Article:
How can these four approaches be combined within the service?

Together, improvement, assurance, planning and control form the quality management system (fig 1).

Fig 1
Fig 1

The four aspects of a quality management system: planning, control, assurance, and improvement

This draws on the work of Joseph Juran, who developed the quality trilogy of planning, control and improvement.4 While manufacturing has largely managed to eradicate assurance due to the high level of reliability and advanced quality control systems, in healthcare there is still a significant portion of activity devoted to assurance – both within organisations, and from outside organisations. A key challenge in healthcare is to balance energy and activity across these four domains: planning ought to be an annual activity; improvement should be used in short bursts to achieve new levels of performance; assurance ought to be used occasionally to check whether standards are maintained; and control should be the way daily work is managed in a team.

Different tools and approaches to use in the four aspects of quality management

Figure 2 shows some of the improvement tools that might be used within each type of quality function.

Fig 2
Fig 2

Examples of tools that might be used within each of the four aspects of a quality management system

One of the main responsibilities leaders have within teams and organisations is to ensure the four different aspects of quality management are balanced and that the appropriate approach for a particular type of opportunity is deployed. In order to support our teams and people in managing quality, it will be important to understand how different members of the team can contribute to each of the four aspects of quality management. Everyone in the team, including patients, should play an active part in a robust quality management system (table 1).

Table 1

Roles of different team members within each aspect of the quality management system?

View this table:

Best practice use of quality management in a service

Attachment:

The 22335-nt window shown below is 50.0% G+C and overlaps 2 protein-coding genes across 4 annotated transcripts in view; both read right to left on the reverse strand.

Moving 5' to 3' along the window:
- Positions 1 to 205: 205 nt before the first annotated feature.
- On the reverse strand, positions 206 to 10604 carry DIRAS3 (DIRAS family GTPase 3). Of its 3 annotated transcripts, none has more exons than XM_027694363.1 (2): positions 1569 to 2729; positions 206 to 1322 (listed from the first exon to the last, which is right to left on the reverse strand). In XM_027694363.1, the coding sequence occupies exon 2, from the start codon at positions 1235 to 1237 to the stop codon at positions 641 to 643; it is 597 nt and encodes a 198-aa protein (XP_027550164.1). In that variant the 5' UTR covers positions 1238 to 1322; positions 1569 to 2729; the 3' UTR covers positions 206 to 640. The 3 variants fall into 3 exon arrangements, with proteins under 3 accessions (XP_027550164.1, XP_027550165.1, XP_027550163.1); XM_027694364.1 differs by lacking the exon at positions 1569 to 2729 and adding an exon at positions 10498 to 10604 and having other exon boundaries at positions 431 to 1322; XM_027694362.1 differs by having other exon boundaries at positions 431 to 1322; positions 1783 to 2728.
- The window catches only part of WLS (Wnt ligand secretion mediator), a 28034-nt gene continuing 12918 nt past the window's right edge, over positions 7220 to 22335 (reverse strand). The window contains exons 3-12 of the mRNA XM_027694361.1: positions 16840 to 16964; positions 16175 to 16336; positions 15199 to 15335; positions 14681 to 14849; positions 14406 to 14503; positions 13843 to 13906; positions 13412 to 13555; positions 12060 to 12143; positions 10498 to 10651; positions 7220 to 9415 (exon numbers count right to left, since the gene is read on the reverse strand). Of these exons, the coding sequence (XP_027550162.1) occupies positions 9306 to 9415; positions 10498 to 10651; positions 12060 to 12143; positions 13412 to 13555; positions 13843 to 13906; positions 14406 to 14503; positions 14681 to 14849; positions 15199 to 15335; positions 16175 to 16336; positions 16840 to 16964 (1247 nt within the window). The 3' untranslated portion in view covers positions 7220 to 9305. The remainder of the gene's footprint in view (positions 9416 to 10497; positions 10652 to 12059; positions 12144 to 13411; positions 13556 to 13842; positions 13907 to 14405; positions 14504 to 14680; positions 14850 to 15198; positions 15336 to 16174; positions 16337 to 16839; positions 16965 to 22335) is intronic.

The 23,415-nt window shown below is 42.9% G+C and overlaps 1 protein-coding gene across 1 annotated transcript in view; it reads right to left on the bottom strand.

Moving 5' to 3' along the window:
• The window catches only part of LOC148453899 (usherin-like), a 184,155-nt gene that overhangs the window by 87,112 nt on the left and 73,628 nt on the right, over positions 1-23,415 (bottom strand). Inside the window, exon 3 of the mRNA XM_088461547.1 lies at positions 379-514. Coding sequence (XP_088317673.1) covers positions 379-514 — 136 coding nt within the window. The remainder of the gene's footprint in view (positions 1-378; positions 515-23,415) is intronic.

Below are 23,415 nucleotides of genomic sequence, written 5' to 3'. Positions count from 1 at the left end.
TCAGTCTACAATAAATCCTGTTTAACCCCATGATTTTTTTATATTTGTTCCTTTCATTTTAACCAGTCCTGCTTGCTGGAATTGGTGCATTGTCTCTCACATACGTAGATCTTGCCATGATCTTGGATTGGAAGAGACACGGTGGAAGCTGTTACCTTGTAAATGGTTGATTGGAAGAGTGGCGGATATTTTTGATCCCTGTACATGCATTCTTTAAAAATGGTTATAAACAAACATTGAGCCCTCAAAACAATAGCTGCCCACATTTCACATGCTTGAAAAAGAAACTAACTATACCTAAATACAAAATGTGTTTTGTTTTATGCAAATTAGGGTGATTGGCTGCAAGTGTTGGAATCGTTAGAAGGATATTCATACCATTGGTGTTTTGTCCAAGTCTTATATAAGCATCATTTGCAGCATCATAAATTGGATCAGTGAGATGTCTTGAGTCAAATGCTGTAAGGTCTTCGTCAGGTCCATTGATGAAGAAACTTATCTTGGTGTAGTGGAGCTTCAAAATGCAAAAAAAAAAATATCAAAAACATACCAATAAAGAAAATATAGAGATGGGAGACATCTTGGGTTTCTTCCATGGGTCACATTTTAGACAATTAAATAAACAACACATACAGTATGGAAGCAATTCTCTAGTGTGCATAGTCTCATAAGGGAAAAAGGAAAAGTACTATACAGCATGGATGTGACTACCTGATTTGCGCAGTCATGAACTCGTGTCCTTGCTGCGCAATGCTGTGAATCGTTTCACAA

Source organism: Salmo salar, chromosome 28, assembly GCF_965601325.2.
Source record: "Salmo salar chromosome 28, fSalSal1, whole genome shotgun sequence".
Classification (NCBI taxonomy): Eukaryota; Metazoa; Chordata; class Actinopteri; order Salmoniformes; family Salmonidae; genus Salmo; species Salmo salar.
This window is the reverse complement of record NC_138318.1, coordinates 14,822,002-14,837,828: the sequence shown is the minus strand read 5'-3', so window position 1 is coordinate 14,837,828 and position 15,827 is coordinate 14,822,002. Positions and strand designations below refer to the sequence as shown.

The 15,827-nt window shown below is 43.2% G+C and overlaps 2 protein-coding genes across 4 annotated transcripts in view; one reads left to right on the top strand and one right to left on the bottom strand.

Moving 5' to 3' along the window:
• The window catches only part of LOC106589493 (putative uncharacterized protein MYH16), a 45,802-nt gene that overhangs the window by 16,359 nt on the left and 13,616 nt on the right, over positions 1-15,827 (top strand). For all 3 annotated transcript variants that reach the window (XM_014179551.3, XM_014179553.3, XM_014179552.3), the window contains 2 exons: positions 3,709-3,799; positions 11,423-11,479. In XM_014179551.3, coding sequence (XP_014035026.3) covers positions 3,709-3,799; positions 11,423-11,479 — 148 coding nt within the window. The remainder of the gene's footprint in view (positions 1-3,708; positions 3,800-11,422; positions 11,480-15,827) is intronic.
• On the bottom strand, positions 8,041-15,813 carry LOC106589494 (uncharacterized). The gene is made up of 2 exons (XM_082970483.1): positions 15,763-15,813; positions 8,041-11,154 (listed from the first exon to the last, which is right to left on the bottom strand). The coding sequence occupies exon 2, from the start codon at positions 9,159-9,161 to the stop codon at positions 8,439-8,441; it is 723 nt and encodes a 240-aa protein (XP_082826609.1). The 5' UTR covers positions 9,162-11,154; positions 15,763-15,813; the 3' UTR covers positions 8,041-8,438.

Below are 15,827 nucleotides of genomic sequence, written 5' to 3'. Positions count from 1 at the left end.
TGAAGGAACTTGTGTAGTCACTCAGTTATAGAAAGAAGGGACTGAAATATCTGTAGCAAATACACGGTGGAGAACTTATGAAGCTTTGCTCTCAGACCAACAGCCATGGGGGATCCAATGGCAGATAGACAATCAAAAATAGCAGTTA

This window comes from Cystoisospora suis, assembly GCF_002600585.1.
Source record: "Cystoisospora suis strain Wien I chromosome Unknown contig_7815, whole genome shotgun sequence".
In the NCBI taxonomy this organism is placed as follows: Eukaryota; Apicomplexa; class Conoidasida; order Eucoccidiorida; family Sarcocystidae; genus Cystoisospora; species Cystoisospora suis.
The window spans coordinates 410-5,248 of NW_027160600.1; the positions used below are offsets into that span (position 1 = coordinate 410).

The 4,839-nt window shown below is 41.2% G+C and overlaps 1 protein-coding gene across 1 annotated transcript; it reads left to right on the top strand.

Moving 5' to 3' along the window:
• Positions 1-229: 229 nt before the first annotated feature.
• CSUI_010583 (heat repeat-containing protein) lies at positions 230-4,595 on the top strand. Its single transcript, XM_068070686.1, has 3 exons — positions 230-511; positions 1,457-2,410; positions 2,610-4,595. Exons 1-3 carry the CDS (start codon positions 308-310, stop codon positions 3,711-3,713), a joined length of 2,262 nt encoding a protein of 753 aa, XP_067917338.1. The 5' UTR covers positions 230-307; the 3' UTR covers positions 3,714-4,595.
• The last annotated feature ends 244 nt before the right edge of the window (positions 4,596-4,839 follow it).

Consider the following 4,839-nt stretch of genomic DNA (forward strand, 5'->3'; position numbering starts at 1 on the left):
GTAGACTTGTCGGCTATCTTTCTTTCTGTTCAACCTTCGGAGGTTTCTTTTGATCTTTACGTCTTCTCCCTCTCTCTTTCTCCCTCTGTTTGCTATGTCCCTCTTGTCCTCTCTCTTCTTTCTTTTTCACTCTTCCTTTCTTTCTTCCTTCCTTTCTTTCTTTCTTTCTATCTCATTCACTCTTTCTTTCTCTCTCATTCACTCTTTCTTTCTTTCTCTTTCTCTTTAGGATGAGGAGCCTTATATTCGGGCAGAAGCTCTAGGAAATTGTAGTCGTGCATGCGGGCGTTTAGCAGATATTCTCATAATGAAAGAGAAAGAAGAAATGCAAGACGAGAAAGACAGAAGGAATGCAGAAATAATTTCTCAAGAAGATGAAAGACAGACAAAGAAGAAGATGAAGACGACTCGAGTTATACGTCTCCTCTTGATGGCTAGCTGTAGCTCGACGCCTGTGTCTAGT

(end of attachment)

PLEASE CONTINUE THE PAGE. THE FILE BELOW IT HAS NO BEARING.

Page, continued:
The activities in the management system should not be considered as isolated entities, but as being interconnected and sequential. Once a year, we go through a deep quality planning or redesign process, involving a range of stakeholders and data to understand the needs of the system and to develop structures and processes to achieve the desired outcomes. Once we have completed the planning or redesign phase, we move into quality control. This enables us to monitor ongoing performance and respond in real time to any changes outside the parameters that we would expect to see. A visual management board and regular huddles with clear escalation protocols form a robust quality control system. This allows us to build into our service occasional assurance activities in order to check that standards are maintained. These checks could be through tools such as audit or accreditation. Where a gap between actual performance and desired performance is identified, a small diverse team would be brought together to use quality improvement for a brief burst of rapid-cycle testing of new ideas designed to achieve a new level of performance. Once this is achieved and sustained, we move back into quality control to hold onto these gains. The system has, of course, undergone a number of changes through the quality improvement process, so these must be fed back into the next quality planning process. And so the cycle repeats.